Many students head off to college and quickly realize they don’t know how to cook. After years of eating out and parents preparing meals, many young adults have little or no skills in the kitchen. The good news: If you have tweens or teens at home, you still have the opportunity to give them this valuable life skill. Learning to cook some basic recipes not only prepares them for moving away to work or go to college, but also builds responsibility and independence, increases self-esteem and eases the burden on parents to prepare all the meals.
Follow these guidelines as you introduce your child to cooking.
Master the Kitchen: Before embarking on cooking his first recipe, it’s important that your child knows his way around the kitchen. It seems obvious, but many children don’t know where to find the baking dishes, sauté pan, wire whisk, grater and other pieces of equipment because there’s never been a need for them to know. Help your child become more familiar with the kitchen by giving him a recipe or a list of ingredients to gather from the pantry, refrigerator and freezer. Next, help him find the utensils and other equipment needed to make the meal. These steps take extra time initially, but eventually he will learn where to find everything needed without asking for help.
Prioritize Kitchen & Food Safety: Because parents have been cooking for many years, we sometimes forget to discuss safety in the kitchen. Be sure to discuss these basics with your child if you haven’t already done so.
- Keep hands clean, washing in soapy water frequently, and not licking fingers while preparing food.
- Avoid cross-contamination by separating raw and cooked foods; do not reuse bowls or dishes unless they have been washed and dried.
- Avoid wearing dangling jewelry and loose clothing; always tie back long hair.
- Keep pot handles turned away from the front of the stove to prevent burns from hot contents being knocked onto you and the floor.
- Make sure your child knows what to do if there’s a fire in the kitchen. For example, never use water or flour to put out a grease fire, but instead smother it with baking soda if it’s a small fire or have an adult cover it with a pan to remove the oxygen to extinguish the fire. Of course, if there are large flames leave the house immediately and call 911.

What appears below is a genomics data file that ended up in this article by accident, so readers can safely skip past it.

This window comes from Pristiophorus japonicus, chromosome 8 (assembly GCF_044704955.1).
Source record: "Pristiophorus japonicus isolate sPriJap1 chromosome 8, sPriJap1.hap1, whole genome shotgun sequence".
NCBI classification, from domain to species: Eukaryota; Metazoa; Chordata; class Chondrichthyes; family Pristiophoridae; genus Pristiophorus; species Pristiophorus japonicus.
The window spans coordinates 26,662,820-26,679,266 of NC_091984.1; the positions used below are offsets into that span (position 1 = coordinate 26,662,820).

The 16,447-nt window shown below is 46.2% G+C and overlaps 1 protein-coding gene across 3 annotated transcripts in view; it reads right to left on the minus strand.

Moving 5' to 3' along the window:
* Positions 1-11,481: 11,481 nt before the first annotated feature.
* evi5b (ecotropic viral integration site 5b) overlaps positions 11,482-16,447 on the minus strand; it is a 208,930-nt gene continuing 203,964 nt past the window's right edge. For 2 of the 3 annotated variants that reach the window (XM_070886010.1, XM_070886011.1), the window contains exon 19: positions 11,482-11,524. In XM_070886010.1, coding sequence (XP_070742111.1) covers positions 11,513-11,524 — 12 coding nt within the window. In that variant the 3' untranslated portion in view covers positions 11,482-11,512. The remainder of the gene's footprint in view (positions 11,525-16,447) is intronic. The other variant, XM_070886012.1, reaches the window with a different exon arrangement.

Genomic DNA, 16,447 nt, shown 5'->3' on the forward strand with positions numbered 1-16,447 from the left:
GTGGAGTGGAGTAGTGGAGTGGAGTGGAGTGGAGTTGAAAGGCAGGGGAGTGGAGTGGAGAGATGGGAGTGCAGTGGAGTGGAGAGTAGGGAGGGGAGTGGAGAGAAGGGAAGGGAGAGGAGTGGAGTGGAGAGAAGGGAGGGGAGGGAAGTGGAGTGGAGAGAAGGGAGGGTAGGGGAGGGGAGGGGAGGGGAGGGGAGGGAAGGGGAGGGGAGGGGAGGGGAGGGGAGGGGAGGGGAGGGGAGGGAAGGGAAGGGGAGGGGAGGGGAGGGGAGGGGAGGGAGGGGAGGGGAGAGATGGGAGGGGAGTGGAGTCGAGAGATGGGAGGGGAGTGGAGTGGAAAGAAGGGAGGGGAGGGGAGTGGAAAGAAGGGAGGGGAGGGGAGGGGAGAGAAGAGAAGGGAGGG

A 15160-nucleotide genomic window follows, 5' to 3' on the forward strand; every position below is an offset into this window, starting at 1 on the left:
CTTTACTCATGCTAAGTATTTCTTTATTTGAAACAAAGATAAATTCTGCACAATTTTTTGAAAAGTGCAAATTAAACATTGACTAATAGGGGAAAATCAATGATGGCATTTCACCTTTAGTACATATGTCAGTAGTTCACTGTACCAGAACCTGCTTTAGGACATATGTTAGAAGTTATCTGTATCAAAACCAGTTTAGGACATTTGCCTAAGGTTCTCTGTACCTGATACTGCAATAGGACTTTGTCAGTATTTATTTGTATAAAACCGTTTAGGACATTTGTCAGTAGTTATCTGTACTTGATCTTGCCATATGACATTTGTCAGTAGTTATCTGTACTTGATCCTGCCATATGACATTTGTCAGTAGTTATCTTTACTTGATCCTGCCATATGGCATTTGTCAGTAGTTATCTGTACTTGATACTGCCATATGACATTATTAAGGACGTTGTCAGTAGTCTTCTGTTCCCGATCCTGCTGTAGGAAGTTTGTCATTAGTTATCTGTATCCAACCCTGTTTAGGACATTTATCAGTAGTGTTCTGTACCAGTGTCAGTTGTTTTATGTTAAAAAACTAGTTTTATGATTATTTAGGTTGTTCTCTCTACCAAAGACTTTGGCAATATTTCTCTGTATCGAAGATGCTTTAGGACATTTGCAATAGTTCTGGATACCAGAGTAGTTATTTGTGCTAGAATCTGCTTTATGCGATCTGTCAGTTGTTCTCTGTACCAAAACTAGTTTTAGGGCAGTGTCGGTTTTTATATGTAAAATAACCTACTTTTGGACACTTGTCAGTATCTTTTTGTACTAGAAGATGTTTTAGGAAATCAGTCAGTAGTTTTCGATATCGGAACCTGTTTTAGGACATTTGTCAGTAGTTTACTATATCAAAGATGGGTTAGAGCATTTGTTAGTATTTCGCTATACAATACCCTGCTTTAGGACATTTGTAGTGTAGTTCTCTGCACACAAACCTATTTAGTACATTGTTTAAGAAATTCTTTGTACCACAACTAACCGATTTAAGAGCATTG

- Before leaving the kitchen, make sure all appliances are turned off, unplugged and clean. Wipe down the microwave and stove once it has cooled.
Work Together: By starting off slowly and preparing meals together, your teen builds skills and confidence at the same time. Your teen can start by preparing some of the ingredients for the recipe or meal with the goal of gradually taking full responsibility for the meal. This approach is less overwhelming and allows your child to ask questions in the moment.
Start Simple: Choosing recipes with just a few ingredients and simple preparation allows your child to be successful from the beginning. Once she becomes more familiar with reading recipes, handling equipment and using the stove and oven, she can progress to more difficult meals. For example, starting with scrambled eggs, quesadillas and pasta with jarred sauce gets your child comfortable using the stovetop. Your child also needs to be comfortable using the oven. Many teens enjoy baking, so starting with a recipe straight from a mix, such as cornbread or muffins, might be an easy win. You can then encourage her to try baking potatoes, frozen chicken tenders or fish sticks. Next, your child can progress to making entrees such as meatloaf and baked chicken. And finally trying more complex recipes with multiple ingredients, such as chili, soups, stews, stir-fry and crockpot dishes.
Teach the Healthy Plate: Although many teens would be happy just eating the entrée as their full dinner, it’s important to encourage them to prepare a balanced meal. In the 400 Moms book, I encourage parents to serve a meal with half the plate being fruits and vegetables, the other half of the plate the entrée, and a glass of milk on the side. These same guidelines should be followed when a teenager is making dinner. A key component to achieving the Healthy Plate is to keep the sidedish preparation very basic. For example, your teen can wash baby carrots and slice apples or make a simple salad and wash strawberries to fill half of the plate.
Even if your child is making a meal once a week, helping to get meals started for you or preparing the fruits and vegetables on other days, he or she is developing valuable life skills that develop independence and a sense of responsibility that will carry on into adulthood.
Jill West, RDN, is a registered dietitian nutritionist and certified health coach with a private practice in Lafayette. She works with women, families and student athletes helping them make lasting changes that improve their health and performance. Jill is a professional speaker and author of the book 400 Moms. To learn more, call 925-310-5545 or visit www.jillwestrd.com or www.400moms.com